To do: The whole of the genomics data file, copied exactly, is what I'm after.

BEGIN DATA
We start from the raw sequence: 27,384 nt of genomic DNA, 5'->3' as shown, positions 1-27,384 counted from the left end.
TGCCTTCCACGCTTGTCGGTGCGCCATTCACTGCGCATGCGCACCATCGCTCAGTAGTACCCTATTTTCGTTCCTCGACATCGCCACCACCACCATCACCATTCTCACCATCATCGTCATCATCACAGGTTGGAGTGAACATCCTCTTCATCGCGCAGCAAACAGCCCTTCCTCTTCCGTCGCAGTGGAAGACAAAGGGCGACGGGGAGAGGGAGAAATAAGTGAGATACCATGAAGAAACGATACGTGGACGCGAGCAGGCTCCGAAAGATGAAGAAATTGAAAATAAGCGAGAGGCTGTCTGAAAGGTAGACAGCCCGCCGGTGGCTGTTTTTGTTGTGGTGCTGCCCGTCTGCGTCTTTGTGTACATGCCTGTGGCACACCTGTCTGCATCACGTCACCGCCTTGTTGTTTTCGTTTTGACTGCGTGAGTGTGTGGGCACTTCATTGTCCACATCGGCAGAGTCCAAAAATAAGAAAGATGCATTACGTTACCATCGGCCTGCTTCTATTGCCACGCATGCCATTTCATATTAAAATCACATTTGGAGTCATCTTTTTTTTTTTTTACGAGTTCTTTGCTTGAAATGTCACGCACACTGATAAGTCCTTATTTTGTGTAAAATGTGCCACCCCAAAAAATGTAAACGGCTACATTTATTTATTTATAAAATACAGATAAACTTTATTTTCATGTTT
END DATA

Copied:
We start from the raw sequence: 27,384 nt of genomic DNA, 5'->3' as shown, positions 1-27,384 counted from the left end.
TGCCTTCCACGCTTGTCGGTGCGCCATTCACTGCGCATGCGCACCATCGCTCAGTAGTACCCTATTTTCGTTCCTCGACATCGCCACCACCACCATCACCATTCTCACCATCATCGTCATCATCACAGGTTGGAGTGAACATCCTCTTCATCGCGCAGCAAACAGCCCTTCCTCTTCCGTCGCAGTGGAAGACAAAGGGCGACGGGGAGAGGGAGAAATAAGTGAGATACCATGAAGAAACGATACGTGGACGCGAGCAGGCTCCGAAAGATGAAGAAATTGAAAATAAGCGAGAGGCTGTCTGAAAGGTAGACAGCCCGCCGGTGGCTGTTTTTGTTGTGGTGCTGCCCGTCTGCGTCTTTGTGTACATGCCTGTGGCACACCTGTCTGCATCACGTCACCGCCTTGTTGTTTTCGTTTTGACTGCGTGAGTGTGTGGGCACTTCATTGTCCACATCGGCAGAGTCCAAAAATAAGAAAGATGCATTACGTTACCATCGGCCTGCTTCTATTGCCACGCATGCCATTTCATATTAAAATCACATTTGGAGTCATCTTTTTTTTTTTTTACGAGTTCTTTGCTTGAAATGTCACGCACACTGATAAGTCCTTATTTTGTGTAAAATGTGCCACCCCAAAAAATGTAAACGGCTACATTTATTTATTTATAAAATACAGATAAACTTTATTTTCATGTTT